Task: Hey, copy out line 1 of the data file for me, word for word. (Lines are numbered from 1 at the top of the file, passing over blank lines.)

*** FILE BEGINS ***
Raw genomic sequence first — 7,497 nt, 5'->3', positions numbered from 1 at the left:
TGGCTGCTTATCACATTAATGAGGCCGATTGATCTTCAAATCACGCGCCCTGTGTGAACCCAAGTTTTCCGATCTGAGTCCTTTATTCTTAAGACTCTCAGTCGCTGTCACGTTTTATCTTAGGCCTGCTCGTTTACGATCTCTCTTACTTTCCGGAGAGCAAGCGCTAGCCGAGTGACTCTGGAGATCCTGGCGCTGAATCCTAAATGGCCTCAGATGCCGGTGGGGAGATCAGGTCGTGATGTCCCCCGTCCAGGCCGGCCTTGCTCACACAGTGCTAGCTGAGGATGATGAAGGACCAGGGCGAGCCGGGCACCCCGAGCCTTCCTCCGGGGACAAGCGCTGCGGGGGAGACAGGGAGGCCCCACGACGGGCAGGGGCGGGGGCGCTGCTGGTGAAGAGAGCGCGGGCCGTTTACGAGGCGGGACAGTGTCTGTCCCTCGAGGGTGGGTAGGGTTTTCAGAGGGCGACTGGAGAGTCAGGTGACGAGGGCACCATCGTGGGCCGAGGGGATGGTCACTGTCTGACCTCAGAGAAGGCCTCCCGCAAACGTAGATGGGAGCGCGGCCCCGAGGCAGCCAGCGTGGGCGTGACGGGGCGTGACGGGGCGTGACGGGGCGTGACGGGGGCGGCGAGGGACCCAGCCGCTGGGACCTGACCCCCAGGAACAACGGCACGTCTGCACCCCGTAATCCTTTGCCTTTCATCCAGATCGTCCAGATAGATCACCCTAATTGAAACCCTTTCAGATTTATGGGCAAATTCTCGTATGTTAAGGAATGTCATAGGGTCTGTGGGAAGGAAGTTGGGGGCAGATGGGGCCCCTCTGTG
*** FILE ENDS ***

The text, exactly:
Raw genomic sequence first — 7,497 nt, 5'->3', positions numbered from 1 at the left: